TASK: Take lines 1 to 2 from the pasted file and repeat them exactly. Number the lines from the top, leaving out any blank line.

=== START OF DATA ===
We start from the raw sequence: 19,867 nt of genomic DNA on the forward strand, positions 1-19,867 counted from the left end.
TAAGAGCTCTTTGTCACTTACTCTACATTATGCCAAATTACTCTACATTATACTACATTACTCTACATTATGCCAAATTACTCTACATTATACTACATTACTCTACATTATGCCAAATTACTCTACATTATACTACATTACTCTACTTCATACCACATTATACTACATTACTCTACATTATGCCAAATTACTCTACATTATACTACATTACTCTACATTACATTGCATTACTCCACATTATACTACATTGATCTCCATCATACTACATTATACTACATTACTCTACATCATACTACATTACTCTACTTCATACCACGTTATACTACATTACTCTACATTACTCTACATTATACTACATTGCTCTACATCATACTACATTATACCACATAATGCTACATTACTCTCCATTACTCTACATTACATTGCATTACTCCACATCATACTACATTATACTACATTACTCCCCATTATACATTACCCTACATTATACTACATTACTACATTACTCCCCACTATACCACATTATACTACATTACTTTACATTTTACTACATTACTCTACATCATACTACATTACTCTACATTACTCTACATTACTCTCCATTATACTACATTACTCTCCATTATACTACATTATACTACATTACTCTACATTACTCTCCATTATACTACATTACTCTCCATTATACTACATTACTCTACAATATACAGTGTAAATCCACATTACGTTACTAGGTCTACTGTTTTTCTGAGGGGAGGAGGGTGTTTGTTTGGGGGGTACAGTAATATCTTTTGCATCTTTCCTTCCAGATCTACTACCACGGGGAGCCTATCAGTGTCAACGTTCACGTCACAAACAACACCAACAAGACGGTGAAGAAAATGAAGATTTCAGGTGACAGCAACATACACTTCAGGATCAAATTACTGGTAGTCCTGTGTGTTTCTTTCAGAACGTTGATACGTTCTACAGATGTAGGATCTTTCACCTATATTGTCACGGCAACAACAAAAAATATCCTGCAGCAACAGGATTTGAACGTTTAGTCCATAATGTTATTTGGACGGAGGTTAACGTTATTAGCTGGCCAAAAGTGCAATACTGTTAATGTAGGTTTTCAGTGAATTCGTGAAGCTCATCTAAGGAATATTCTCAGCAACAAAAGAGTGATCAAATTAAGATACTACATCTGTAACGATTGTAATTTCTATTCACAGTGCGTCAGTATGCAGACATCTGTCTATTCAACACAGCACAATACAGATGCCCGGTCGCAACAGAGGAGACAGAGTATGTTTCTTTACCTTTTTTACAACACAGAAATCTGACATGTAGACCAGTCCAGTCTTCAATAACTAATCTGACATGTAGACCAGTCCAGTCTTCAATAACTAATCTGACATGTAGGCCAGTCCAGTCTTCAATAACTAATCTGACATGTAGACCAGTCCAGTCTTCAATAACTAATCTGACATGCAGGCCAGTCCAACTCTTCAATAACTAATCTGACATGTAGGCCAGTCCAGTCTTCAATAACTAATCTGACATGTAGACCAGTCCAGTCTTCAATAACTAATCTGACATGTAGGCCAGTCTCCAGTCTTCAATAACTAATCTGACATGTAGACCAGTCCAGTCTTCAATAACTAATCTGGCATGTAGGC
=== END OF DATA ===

We start from the raw sequence: 19,867 nt of genomic DNA on the forward strand, positions 1-19,867 counted from the left end.
TAAGAGCTCTTTGTCACTTACTCTACATTATGCCAAATTACTCTACATTATACTACATTACTCTACATTATGCCAAATTACTCTACATTATACTACATTACTCTACATTATGCCAAATTACTCTACATTATACTACATTACTCTACTTCATACCACATTATACTACATTACTCTACATTATGCCAAATTACTCTACATTATACTACATTACTCTACATTACATTGCATTACTCCACATTATACTACATTGATCTCCATCATACTACATTATACTACATTACTCTACATCATACTACATTACTCTACTTCATACCACGTTATACTACATTACTCTACATTACTCTACATTATACTACATTGCTCTACATCATACTACATTATACCACATAATGCTACATTACTCTCCATTACTCTACATTACATTGCATTACTCCACATCATACTACATTATACTACATTACTCCCCATTATACATTACCCTACATTATACTACATTACTACATTACTCCCCACTATACCACATTATACTACATTACTTTACATTTTACTACATTACTCTACATCATACTACATTACTCTACATTACTCTACATTACTCTCCATTATACTACATTACTCTCCATTATACTACATTATACTACATTACTCTACATTACTCTCCATTATACTACATTACTCTCCATTATACTACATTACTCTACAATATACAGTGTAAATCCACATTACGTTACTAGGTCTACTGTTTTTCTGAGGGGAGGAGGGTGTTTGTTTGGGGGGTACAGTAATATCTTTTGCATCTTTCCTTCCAGATCTACTACCACGGGGAGCCTATCAGTGTCAACGTTCACGTCACAAACAACACCAACAAGACGGTGAAGAAAATGAAGATTTCAGGTGACAGCAACATACACTTCAGGATCAAATTACTGGTAGTCCTGTGTGTTTCTTTCAGAACGTTGATACGTTCTACAGATGTAGGATCTTTCACCTATATTGTCACGGCAACAACAAAAAATATCCTGCAGCAACAGGATTTGAACGTTTAGTCCATAATGTTATTTGGACGGAGGTTAACGTTATTAGCTGGCCAAAAGTGCAATACTGTTAATGTAGGTTTTCAGTGAATTCGTGAAGCTCATCTAAGGAATATTCTCAGCAACAAAAGAGTGATCAAATTAAGATACTACATCTGTAACGATTGTAATTTCTATTCACAGTGCGTCAGTATGCAGACATCTGTCTATTCAACACAGCACAATACAGATGCCCGGTCGCAACAGAGGAGACAGAGTATGTTTCTTTACCTTTTTTACAACACAGAAATCTGACATGTAGACCAGTCCAGTCTTCAATAACTAATCTGACATGTAGACCAGTCCAGTCTTCAATAACTAATCTGACATGTAGGCCAGTCCAGTCTTCAATAACTAATCTGACATGTAGACCAGTCCAGTCTTCAATAACTAATCTGACATGCAGGCCAGTCCAACTCTTCAATAACTAATCTGACATGTAGGCCAGTCCAGTCTTCAATAACTAATCTGACATGTAGACCAGTCCAGTCTTCAATAACTAATCTGACATGTAGGCCAGTCTCCAGTCTTCAATAACTAATCTGACATGTAGACCAGTCCAGTCTTCAATAACTAATCTGGCATGTAGGC